The Daily Tar Heel

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Wednesday December 7th

Legislators say NC budget is more than a light read

The budget, due July 1, was passed by the N.C. Senate on Wednesday — less than a day after senators reviewed the final document.

“You can’t just read it like a novel,” said Sen. Jeff Jackson, D-Mecklenburg.

Members of the N.C. House of Representatives will have a mandated 72 hours to evaluate the budget, which will be voted on Thursday and Friday.

Jackson said although the budget has been passed, he is still reviewing its actual contents.

“Only a very small handful of legislators know what’s in this budget,” he said. “The rest of us are still going through it, only now it’s already passed.”

He said the budget was prematurely pushed through the Senate.

“It was a major disappointment with respect to transparency,” he said. “This is the biggest legislative day of the year, and we should approach it in a thoughtful, deliberate way and not jam things through.”

Rep. Graig Meyer, D-Orange, said representatives also don’t have enough time to thoroughly review the document, despite the 72-hour rule.

“The final agreement was negotiated behind closed doors by Republican leadership, so I didn’t see the budget until almost midnight on Monday,” he said.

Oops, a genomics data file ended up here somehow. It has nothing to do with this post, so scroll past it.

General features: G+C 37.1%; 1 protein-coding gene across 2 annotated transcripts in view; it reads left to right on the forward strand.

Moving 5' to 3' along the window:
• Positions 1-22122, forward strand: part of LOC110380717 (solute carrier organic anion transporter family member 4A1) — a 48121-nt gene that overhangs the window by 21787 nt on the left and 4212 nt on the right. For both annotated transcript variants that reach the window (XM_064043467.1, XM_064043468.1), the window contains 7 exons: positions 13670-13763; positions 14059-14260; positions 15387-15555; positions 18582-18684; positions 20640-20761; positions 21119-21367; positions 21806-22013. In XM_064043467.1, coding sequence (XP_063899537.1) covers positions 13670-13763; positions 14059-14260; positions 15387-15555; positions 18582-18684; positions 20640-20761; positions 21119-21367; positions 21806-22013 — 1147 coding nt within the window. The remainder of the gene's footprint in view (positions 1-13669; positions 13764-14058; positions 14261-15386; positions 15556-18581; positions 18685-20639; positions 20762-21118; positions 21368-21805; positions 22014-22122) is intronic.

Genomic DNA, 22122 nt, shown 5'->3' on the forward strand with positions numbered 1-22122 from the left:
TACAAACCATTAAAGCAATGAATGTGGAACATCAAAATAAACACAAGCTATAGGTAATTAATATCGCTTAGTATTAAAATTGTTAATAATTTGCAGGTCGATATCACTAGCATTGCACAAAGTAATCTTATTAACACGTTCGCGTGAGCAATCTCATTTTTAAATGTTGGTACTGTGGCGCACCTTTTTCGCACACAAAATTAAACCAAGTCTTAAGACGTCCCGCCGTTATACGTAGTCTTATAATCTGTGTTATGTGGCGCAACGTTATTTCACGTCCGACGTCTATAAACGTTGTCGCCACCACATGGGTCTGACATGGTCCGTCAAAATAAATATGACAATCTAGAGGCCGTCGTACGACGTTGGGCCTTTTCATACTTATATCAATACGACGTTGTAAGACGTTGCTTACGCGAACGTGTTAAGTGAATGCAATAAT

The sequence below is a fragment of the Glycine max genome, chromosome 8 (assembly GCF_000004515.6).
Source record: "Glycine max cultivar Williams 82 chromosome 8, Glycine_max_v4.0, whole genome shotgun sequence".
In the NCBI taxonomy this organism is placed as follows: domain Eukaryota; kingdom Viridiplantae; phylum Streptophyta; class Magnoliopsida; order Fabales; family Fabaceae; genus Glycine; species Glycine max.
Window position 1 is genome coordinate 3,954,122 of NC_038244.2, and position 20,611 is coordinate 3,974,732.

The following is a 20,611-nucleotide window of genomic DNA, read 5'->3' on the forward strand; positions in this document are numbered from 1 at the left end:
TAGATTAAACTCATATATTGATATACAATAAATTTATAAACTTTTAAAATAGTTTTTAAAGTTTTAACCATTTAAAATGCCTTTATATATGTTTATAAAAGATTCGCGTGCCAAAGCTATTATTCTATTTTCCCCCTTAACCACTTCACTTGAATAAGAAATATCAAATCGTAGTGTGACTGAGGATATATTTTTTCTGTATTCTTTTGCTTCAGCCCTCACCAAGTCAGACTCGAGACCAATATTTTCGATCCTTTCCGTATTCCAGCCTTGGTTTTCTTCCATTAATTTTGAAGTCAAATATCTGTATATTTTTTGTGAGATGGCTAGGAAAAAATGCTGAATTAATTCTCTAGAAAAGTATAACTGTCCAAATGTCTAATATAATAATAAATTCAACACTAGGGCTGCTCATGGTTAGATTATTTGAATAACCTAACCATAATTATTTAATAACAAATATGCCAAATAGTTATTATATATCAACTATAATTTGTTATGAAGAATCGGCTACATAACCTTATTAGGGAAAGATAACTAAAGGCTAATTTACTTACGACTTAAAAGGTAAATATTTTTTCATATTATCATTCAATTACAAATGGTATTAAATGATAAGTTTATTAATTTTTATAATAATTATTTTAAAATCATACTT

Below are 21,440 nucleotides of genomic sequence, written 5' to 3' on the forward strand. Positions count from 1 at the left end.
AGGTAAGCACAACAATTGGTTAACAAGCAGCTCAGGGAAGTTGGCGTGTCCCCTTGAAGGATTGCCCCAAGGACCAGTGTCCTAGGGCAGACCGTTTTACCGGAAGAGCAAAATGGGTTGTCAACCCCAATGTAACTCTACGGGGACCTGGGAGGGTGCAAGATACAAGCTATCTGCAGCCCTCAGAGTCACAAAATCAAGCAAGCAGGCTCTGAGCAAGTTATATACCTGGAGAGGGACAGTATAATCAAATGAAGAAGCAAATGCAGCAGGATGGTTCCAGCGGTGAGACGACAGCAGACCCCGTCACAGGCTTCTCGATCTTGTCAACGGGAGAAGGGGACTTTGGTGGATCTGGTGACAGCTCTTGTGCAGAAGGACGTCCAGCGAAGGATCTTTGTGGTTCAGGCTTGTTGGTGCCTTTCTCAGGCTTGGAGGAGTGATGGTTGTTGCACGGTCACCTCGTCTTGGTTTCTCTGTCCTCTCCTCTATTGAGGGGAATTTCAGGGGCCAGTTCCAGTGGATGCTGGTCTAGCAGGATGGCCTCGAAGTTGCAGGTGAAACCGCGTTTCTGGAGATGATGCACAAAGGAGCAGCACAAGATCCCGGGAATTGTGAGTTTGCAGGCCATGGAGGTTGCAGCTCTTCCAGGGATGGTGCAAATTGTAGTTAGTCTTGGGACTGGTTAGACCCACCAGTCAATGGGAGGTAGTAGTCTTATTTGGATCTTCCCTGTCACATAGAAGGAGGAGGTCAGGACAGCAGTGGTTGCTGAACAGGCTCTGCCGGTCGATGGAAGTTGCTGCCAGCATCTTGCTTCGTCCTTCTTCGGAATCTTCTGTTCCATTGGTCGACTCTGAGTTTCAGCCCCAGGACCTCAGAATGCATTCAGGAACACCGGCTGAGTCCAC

Bob Luebke, a policy analyst at the conservative Civitas Institute, said serving on various committees allows legislators to have some knowledge of the budget before it is introduced.

“Of course, it’s not like somebody pops a 400-page document on your desk that nobody’s seen the guts of before,” he said. “You’re pretty much familiar with a lot of the stuff in there to begin with.”

But he said he would support the implementation of a 72-hour rule in the Senate, which Meyer and Jackson also called for.

Delays in the budget were caused by issues like education funding and philosophical divisions between Republicans in the Senate and House, Luebke said.

“The Senate is philosophically much more conservative than the House, at least on the Republican side,” he said.

He said the differences in each chamber’s constituencies caused tension in the budgeting process.

And Democrats were shut out of the negotiation process entirely, Meyer said.

“Realistically, this is a game about power,” he said. “The reality is the Republicans have the power to negotiate this budget behind closed doors and pass it with their majorities, and they don’t have to include Democrats —and they decided not to.”

But Luebke said the deliberations allowed for discussion on the topic.

“I think they made a good effort if somebody couldn’t present something in a hearing and felt strongly about it. They could always get messages across in a variety of ways.”

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